The pelvis is quite significant in female reproduction since it houses the majority of the reproductive organs. As a result of this same fact, pelvic inflammatory diseases (PID) have been proven to be a common cause of infertility among women. Generally, the disease of the pelvis starts off as a sexually transmitted disease (STD) caused by gonorrhoea or chlamydia infections of the cervix.
These illnesses are often without symptoms, or generally, cause some cervical discharge. The bacteria responsible for these illnesses could, in the cervix, ascend into the uterus and fallopian tubes resulting in a debilitating infection and an accumulation of pus in the tubes. The ascension of the disease can be stooped by the use of antibiotics in the early stages, however, the standard body defence, with or without antibiotics, will act by forming a walled-abscess over, and to include, the infectious bacteria.
The abscess will eventually solve in both ways. The abscess cavity would become sterilized, the fluid eventually cleared and the abscess then goes off, which can be better, or it ruptures and the disease then spreads farther to cause greater abscesses, which is quite bad for fertility. To get a better picture of how pelvic diseases affect fertility, you should note that, once a pathogenic bacteria like gonorrhoea or chlamydia will get access over the cervix into the uterus and uterine tubes, or even stopped by the use of antibiotics or detained by the body’s immune system, the interior surfaces of the tubes become denuded of the skin called the epithelia lining.
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Several white blood cells, in their effort to contain the disease, form a closed cavity around the pathogenic bacteria. This space becomes so full of the multiplying bacteria and fluids which that region of the tube become filled with pus. Even if handled at this point, the damage was done. The ruined lining of the tube can cause gluing with the walls of the tube, causing blockage of the tube afterwards, to both sperm and egg cells. For pregnancy to occur, the sperm cells and the ovum must meet from the tubes for fertilization to occur and the product of fertilization has to be hauled in the tube into the uterine cavity on time for implantation.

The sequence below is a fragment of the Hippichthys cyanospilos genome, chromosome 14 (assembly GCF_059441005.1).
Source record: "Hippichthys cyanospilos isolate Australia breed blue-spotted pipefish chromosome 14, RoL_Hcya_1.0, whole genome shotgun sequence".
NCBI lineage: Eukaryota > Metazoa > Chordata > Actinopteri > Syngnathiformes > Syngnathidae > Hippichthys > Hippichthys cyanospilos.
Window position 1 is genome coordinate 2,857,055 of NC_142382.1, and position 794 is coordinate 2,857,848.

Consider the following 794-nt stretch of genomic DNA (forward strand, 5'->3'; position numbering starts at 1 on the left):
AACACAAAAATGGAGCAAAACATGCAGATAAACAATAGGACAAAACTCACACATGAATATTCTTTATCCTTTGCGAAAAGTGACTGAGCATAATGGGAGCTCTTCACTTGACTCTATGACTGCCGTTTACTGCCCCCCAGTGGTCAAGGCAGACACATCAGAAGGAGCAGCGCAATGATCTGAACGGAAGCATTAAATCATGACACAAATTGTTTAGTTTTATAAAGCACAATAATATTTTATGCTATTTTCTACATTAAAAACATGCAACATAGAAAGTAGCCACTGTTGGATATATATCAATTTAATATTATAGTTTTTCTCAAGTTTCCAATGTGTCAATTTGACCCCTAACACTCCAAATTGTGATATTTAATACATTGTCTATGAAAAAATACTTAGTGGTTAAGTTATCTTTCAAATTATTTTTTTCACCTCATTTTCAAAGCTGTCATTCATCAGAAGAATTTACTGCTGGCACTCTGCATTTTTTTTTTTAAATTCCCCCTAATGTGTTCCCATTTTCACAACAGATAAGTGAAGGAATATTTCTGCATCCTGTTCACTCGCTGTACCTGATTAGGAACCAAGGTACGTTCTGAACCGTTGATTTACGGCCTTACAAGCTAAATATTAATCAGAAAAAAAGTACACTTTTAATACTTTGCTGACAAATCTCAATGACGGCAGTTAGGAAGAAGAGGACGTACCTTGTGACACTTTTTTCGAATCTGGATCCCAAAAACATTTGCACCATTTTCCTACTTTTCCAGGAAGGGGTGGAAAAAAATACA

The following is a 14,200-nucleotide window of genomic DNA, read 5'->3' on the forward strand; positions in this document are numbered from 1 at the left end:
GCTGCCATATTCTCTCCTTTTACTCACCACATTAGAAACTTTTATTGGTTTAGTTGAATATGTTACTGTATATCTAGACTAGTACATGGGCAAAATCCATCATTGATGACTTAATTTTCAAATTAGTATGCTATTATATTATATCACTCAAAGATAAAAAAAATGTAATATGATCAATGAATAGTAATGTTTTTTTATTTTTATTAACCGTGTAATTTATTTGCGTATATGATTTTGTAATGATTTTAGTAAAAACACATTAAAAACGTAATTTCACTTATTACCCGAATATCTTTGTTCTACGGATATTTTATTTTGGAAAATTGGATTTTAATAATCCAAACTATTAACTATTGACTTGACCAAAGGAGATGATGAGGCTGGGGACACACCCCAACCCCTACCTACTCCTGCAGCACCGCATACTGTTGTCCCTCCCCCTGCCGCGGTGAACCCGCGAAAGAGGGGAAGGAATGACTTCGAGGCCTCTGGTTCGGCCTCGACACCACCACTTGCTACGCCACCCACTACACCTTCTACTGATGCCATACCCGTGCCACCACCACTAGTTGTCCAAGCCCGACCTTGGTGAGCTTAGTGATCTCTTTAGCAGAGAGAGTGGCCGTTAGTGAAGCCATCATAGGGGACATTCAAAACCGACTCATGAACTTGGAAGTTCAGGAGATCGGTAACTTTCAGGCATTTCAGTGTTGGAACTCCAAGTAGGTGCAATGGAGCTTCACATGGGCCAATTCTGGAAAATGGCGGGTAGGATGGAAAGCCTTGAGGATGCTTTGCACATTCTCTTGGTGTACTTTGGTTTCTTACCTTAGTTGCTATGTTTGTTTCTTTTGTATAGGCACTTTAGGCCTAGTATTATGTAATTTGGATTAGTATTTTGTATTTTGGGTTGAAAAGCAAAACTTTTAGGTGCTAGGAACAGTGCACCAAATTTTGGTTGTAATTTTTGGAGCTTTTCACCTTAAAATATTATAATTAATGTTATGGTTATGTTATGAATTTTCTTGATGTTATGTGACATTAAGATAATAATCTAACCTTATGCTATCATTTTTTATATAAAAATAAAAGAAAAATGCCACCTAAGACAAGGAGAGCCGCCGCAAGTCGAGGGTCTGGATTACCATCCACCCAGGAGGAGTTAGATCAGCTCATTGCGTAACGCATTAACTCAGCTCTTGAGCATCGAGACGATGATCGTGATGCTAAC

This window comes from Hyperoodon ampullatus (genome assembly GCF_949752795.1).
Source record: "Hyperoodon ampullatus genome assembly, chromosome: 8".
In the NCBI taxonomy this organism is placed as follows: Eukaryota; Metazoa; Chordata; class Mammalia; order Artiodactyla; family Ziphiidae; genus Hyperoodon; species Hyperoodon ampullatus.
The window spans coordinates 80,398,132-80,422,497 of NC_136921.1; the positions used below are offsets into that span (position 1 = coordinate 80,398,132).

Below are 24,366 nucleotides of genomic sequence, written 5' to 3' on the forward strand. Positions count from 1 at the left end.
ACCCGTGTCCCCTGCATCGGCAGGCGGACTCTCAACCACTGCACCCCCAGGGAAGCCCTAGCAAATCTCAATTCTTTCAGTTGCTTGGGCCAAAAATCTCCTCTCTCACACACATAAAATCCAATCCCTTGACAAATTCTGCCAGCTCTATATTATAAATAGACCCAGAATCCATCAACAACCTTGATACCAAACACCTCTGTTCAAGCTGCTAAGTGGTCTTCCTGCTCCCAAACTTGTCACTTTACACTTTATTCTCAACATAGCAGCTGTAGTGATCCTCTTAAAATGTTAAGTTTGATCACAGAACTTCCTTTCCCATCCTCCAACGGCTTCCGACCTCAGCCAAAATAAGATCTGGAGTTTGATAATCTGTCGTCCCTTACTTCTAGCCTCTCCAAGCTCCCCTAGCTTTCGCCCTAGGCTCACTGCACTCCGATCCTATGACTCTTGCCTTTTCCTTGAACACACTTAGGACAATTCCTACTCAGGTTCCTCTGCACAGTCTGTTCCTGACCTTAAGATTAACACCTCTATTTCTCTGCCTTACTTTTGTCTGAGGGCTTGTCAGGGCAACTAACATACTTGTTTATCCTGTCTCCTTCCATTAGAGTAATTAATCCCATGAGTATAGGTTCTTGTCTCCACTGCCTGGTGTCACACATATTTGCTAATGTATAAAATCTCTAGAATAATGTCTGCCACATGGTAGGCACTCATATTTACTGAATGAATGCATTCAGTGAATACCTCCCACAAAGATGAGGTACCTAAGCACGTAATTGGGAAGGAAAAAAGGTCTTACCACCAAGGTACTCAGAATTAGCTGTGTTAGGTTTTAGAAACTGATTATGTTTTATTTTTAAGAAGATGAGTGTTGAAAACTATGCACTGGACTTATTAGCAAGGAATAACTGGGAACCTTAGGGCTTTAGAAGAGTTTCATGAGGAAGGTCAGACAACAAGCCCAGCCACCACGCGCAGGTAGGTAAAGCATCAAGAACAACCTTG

So, even if the tubes do not get blocked by agglutination of the walls because of stickiness due to previous infections, the destruction of the tubal lining still have an effect on fertility since the ciliary wave movement of the tubes which function to move the fertilized ovum to the uterus right on time for implantation, is missing. What could be worst is that, when the tubal abscess opens or flows from the end of the tube, the ovary at the end of the tube may stick with the tube and eventually become the far wall of another abscess cavity, which is now larger and more destructive.
This is referred to as a tubo-ovarian abscess and it causes a complete obliteration of fertility over the side it happens, because the tube, ovary and its eggs are destroyed. It’s estimated that 5-10% of women with PID develop the most severe form, tubo-ovarian abscess. Women with this condition are generally older (in their thirties and forties) and they also suffer acute pain and likely nausea, vomiting and abdominal distension. Pelvic inflammation disorder which has degenerated into abscess cavities is usually treated with a broad spectrum antibiotic.
The abscess is usually viewed as a mixed infection, because, however, the initial infection is often from a STD bacteria, multiple unique bacteria from the gut tract may become involved with the abscess because of transmigration across swollen, inflamed bowel walls surrounding the abscess area. Usually, at least two to three unique antibiotics are required immediately identification is made. If the infection does not improve, usually within 72hours, then some kind of surgical drainage of the abscess is necessary. If these fail, then as a last resort, exploratory operation removing all the infected tissue is performed.